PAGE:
CCR5 is a receptor for several β chemokines and the entry coreceptor used by macrophage-tropic (R5) strains of HIV-1. In addition to supporting viral entry, CCR5 ligation by the HIV-1 envelope glycoprotein 120 (gp120) can activate intracellular signals in macrophages and trigger inflammatory mediator release. Using a combination of in vitro kinase assay, Western blotting for phospho-specific proteins, pharmacologic inhibition, CCR5 knockout (CCR5Δ32) cells, and kinase-specific blocking peptide, we show for the first time that signaling through CCR5 in primary human macrophages is linked to the Src kinase Lyn. Stimulation of human monocyte-derived macrophages with either HIV-1 gp120 or MIP-1β results in the CCR5-mediated activation of Lyn and the concomitant Lyn-dependent activation of the mitogen-activated protein (MAP) kinase ERK-1/2. Furthermore, activation of the CCR5/Lyn/ERK-1/2 pathway is responsible for gp120-triggered production of TNF-α by macrophages, which is believed to contribute to HIV-1 pathogenesis. Thus, Lyn kinase may play an important role both in normal CCR5 function in macrophages and in AIDS pathogenesis in syndromes such as AIDS dementia where HIV-1 gp120 contributes to inappropriate macrophage activation, mediator production, and secondary injury.
Chemokine receptors, which belong to the G protein-coupled receptor (GPCR) family, regulate diverse cellular responses including adhesion, migration, growth, and survival1,2 and also serve as coreceptors for HIV-1 infection. After the viral envelope surface glycoprotein 120 (gp120) binds to the principal receptor CD4, structural rearrangements enable it to interact with the chemokine receptor. Further structural changes in the transmembrane subunit gp41 trigger membrane fusion and virus entry. Most primary isolates of HIV-1 use CCR5 as a coreceptor (R5 variants), including virtually all strains responsible for person-to-person transmission, establishment and maintenance of infection, and infection within the central nervous system. Strains that use CXCR4 in addition to (R5X4) or instead of (X4) CCR5 arise late in infection in a minority of individuals. CCR5 is a receptor for the β chemokines MIP-1α, MIP-1β, and RANTES and is expressed on cells of macrophage lineage such as monocytes, macrophages, and microglia, as well as on T cells and a limited number of other cell types.3,4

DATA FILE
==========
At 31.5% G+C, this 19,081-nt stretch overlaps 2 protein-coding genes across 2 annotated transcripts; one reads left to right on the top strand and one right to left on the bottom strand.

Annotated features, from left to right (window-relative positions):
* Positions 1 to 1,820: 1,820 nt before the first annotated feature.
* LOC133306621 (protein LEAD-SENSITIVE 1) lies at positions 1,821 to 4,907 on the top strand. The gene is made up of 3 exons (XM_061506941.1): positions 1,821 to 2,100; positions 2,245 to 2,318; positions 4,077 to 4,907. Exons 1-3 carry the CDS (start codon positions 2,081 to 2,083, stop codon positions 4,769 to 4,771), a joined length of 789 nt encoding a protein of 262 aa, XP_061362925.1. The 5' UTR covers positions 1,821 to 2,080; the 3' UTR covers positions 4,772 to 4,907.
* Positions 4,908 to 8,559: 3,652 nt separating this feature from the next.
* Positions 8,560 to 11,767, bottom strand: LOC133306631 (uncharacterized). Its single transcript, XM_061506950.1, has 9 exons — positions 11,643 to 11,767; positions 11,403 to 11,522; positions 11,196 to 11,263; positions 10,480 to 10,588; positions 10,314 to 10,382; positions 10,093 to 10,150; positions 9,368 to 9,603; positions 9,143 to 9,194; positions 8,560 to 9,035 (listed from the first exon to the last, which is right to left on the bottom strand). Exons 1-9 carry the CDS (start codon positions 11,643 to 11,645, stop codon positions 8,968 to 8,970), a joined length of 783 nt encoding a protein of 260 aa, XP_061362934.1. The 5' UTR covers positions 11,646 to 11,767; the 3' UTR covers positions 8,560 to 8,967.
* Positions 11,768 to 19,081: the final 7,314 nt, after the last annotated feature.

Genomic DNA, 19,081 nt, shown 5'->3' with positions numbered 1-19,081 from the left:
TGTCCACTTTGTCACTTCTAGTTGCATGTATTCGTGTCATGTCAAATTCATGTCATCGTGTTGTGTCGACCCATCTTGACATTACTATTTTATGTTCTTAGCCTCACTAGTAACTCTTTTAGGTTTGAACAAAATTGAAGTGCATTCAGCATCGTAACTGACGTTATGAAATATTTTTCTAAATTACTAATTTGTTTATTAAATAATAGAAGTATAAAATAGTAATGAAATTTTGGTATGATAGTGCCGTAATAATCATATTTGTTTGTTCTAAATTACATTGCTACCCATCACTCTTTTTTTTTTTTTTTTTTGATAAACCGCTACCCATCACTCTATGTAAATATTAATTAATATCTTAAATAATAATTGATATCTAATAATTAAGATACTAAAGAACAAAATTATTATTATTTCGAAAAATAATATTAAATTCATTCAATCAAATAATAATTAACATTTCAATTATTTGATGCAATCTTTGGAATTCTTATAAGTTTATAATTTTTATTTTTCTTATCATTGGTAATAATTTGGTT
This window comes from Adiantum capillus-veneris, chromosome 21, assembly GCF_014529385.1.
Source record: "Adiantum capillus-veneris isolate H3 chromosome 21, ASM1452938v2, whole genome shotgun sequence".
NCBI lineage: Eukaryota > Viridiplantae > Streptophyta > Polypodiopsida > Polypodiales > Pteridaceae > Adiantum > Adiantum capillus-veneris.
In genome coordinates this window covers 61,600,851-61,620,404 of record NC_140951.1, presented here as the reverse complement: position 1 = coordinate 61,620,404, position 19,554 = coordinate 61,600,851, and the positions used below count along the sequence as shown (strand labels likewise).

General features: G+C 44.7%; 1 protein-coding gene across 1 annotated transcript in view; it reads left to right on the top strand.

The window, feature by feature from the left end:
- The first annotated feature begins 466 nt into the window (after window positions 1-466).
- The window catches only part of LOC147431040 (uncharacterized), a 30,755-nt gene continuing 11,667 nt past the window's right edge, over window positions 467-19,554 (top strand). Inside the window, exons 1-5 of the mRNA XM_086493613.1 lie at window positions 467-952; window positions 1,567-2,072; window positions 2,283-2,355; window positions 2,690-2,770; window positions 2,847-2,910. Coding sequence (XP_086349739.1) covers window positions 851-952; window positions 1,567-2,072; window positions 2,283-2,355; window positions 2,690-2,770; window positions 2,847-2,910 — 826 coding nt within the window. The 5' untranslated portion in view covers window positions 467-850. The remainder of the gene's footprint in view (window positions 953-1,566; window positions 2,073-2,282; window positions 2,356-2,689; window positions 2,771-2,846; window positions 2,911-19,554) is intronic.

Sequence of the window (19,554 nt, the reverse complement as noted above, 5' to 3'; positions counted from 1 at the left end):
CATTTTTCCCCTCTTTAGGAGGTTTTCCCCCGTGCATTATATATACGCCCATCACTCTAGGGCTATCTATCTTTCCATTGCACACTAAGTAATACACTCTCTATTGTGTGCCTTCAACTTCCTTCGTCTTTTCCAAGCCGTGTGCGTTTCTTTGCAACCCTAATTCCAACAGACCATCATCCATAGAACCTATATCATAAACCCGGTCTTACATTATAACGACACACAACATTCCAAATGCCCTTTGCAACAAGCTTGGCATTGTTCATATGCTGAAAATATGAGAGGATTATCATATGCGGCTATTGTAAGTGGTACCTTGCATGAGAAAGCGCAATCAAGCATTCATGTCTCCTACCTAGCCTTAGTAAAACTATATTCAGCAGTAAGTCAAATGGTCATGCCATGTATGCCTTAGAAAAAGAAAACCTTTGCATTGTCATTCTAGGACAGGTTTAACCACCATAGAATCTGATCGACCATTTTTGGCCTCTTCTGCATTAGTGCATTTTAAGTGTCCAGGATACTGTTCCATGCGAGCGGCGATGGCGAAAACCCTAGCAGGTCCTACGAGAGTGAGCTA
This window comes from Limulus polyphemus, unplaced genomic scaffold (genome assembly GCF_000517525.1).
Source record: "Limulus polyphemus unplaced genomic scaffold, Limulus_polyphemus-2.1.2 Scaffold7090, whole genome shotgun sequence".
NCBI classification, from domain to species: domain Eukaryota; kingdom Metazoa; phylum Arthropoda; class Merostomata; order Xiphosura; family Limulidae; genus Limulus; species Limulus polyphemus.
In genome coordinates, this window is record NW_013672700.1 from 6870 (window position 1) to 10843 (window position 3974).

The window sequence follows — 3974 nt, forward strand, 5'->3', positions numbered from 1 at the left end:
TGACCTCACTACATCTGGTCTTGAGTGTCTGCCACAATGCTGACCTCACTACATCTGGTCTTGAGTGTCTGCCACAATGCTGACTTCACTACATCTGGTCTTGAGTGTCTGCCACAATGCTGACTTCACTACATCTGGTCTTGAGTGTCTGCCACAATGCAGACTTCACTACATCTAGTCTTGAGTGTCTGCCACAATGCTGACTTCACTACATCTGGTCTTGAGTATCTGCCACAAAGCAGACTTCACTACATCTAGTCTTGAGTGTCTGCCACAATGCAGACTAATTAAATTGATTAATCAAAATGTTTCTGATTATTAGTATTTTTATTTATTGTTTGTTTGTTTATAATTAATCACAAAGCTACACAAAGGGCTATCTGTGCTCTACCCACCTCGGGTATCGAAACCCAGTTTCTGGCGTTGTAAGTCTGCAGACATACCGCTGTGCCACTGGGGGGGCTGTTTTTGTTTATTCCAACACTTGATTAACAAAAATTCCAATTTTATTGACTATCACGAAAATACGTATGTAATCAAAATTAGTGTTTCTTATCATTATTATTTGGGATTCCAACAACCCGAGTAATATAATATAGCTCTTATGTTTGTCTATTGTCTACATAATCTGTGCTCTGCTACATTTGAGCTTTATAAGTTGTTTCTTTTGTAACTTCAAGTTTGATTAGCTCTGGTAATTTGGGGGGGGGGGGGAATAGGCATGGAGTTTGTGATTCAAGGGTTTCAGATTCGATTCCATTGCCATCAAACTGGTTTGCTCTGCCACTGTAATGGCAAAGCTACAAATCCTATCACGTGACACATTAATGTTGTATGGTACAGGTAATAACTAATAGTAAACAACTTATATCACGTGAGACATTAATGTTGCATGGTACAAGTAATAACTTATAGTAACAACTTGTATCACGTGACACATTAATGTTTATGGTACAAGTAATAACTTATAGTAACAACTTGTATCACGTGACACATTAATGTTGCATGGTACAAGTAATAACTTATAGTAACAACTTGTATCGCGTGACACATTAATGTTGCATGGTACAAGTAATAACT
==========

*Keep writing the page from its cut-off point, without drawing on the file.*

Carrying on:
In vivo, macrophages are a principal target both for β chemokine signaling and for R5 HIV-1, but the pathways by which CCR5 regulates macrophage function are not well defined. We previously showed that engagement of CCR5 on primary human monocyte-derived macrophages (MDMs) by recombinant envelope glycoprotein (gp120) from the R5 strain JRFL results in the phosphorylation of several protein kinases, including the focal adhesion-related kinase Pyk2 and members of the mitogen-activated protein (MAP) kinase family, activation of ion channels, and calcium mobilization.5-7 These responses were similar although not identical to responses triggered by MIP-1β, the most specific of the CCR5 ligands. Importantly, CCR5-mediated activation of macrophages by viral envelope triggers a variety of functional consequences including secretion of proinflammatory cytokines including TNF-α and MCP-1.6-8 Dysregulation of macrophages by viral envelopes, independent of viral infection, is believed to be an important factor for the development of HIV-associated dementia (HAD) in late stage AIDS (for a review, see Kaul et al9 ). In addition, CCR5-mediated activation has been implicated in facilitating postentry events involved in macrophage infection.10,11 Thus, defining CCR5 intracellular signaling pathways in macrophages is important both for understanding its normal function in a principal target cell and for mechanisms of AIDS pathogenesis.